Estonians are gorgeous. And costumes are cool. Another sweet Scandinavian movie, and a rather sunnier one than most of the others we've seen, but maybe not as coherent as it might have been, and more over-plotted than it needed to be.  

And as it became clear that our movie-going rationale was virtual tourism, we definitely wanted to see more of Tallinn. But the American version would have had them being miraculously successful and popularly ubiquitous in a way that would have told you lots about movie America and nothing about real cities. Better brief glimpses of a real place than fake insight into irrelevant facades.  

Sunday, 9:30am [5]
Shonen to Hoshi to Jitensha (Satoru - Fourteen)  

Great pre-film intro, with director Fukuhara Susumu providing historio-cultural background about Christianity in Amakusa and the expectations around Japanese boys turning 14, his interpreter translating his long and detailed remarks into English, and a hopelessly overwhelmed festival worker trying gamely to render the English into wildly paraphrased and/or baldly inaccurate French.  

The film itself, sadly, was god-awful, like an after-school special as a stern warning to potential soundtrack assemblers of the nauseating effects of pounding every tiny emotional point into a mushy and indigestible pulp. Yeep. A mildly disgruntled fourteen-year-old takes to following a lumbering Polynesian clown around, and they meet some other issue-brandishing kids and their dopey and patronizing adult minders. Easily the worst thing we saw.  

Sunday, 9:30pm [6]
Krama mig! (Love and Happiness)  

A good finale, though, with what we both thought was the best movie of the six. Mostly just small-town life in Sweden: a girl, her father and stepmother and brother and sister, her best friend, some boys, the factory, the movie theater, learning to drive, driving around in circles, wondering what it's like somewhere else, a stranger coming to visit (with his dog), eventually going to find out. The family is a bit dopey, but not pathetic or psychotic. The boys are all dense, but none of them are pathological. The friends are simple, but not corrupt. The town is small and poor, but neither shuttered nor squalid. The girl is naive, but not self-destructive. It sounds mild, but was quite pleasant.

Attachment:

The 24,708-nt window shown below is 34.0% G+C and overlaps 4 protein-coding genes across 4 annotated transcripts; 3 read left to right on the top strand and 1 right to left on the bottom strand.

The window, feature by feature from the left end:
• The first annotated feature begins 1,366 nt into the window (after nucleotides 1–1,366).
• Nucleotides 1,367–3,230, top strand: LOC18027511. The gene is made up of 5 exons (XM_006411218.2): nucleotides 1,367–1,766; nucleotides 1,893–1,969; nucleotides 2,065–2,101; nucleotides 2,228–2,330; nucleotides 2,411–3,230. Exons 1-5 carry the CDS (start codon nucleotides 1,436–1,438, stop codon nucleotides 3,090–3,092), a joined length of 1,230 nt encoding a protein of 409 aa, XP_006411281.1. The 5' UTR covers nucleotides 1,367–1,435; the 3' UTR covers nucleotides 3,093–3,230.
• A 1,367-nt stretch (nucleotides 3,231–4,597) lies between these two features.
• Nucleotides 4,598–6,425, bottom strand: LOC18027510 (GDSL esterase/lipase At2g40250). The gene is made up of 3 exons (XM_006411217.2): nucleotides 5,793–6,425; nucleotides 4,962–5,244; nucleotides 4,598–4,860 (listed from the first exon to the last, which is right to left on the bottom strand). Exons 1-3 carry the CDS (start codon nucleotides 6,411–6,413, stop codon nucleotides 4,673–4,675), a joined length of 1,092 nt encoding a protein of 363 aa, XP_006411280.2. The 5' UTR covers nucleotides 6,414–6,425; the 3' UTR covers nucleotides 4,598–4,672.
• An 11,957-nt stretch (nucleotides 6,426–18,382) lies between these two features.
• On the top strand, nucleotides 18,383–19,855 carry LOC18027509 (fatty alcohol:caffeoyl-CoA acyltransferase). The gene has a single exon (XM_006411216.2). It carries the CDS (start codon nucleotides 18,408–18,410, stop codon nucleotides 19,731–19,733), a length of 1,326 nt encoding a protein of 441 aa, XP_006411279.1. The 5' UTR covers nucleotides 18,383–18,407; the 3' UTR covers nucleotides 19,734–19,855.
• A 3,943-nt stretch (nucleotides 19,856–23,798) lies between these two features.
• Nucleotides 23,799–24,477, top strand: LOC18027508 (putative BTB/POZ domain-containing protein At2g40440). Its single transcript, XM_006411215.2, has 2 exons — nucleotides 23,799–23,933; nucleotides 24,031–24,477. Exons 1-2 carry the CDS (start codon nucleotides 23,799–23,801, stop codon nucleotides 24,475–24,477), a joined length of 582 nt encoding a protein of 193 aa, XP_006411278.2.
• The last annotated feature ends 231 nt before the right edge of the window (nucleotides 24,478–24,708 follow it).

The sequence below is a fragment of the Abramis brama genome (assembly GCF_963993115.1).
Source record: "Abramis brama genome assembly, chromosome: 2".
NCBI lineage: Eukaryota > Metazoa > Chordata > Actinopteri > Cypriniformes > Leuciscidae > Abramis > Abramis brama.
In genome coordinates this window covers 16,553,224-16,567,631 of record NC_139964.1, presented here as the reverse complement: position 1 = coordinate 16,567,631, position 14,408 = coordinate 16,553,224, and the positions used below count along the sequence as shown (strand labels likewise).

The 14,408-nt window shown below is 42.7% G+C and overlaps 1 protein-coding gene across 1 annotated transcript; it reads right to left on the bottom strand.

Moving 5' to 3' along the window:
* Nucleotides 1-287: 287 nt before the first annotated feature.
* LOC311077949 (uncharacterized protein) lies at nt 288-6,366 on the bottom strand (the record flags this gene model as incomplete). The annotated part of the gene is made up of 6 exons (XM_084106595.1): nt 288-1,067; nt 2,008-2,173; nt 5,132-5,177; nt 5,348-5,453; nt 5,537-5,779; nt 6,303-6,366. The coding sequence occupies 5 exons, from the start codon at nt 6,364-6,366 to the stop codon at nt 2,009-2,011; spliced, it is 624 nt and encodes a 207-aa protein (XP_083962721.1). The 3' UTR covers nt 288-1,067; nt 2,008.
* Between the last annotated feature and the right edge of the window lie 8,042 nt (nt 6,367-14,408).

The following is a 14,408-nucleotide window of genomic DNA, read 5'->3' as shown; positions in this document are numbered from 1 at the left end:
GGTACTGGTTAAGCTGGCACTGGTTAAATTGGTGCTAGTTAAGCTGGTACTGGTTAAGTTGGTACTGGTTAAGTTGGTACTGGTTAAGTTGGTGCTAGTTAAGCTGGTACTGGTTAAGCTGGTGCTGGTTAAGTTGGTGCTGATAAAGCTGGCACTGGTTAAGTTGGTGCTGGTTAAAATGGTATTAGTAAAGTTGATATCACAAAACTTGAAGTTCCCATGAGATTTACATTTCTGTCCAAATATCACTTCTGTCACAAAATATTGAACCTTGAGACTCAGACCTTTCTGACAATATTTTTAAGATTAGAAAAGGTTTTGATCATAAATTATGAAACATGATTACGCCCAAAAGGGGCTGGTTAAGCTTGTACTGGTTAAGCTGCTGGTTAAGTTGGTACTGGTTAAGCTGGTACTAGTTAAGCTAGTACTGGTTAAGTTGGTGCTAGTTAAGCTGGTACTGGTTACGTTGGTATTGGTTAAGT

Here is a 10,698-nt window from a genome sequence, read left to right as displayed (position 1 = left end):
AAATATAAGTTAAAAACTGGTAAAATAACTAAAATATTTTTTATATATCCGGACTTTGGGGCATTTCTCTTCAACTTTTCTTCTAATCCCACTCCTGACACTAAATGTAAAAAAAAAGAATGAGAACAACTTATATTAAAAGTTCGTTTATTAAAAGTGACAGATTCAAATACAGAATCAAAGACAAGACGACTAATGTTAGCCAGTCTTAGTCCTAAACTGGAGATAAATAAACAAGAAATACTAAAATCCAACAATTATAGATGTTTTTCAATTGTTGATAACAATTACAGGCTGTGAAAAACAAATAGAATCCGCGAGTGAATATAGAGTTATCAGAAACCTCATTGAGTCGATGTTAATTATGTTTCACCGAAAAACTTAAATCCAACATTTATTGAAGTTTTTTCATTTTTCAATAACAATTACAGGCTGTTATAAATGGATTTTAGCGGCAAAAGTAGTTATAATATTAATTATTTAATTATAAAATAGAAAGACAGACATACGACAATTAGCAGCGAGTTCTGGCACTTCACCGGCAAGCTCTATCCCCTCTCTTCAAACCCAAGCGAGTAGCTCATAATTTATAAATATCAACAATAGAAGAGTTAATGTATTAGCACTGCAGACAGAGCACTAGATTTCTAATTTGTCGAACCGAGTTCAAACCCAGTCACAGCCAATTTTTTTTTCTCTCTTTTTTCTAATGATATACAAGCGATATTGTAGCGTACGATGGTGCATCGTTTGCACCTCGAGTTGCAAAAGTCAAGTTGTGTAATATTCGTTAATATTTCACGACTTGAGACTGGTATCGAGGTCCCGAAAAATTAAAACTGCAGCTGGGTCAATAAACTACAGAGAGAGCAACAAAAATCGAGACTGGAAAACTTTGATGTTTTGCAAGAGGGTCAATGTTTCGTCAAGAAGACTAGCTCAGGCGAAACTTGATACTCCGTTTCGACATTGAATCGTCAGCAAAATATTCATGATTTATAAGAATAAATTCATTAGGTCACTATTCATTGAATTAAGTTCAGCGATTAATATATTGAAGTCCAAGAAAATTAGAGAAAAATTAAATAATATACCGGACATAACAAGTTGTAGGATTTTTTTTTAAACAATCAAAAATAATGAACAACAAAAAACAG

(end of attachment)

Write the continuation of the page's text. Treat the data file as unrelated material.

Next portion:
Food notes  

- Cheese bagels: still one of the world's great things, even if they aren't what any reasonable person would expect from the words "cheese" and "bagel".  

- Underground food-court Lebanese chicken: better than American mall food, but not likely to be mistaken for restaurant-grade.  

- Zenya: serviceable sushi, but "sake toro" turned out to be cooked, and the gomaae was beyond "chilled" to "frozen into chunks".  

- Frites Alors!: whee! As close to the Belgian frites experience as I've come outside of Brussels.  

- Soupebol: the blandest pho-shaped thing we've ever encountered.  

- Eggspectation: cheerfully abundant brunch, after which I felt kind of yolk-logged for about five hours.  

- Fonduementale: a gluttonous farewell-dinner in fine style. I think the Japanese have worked out the meat part more effectively with shabu-shabu, but they don't serve caribou and wild boar, and they unwisely omit the cheese and chocolate courses.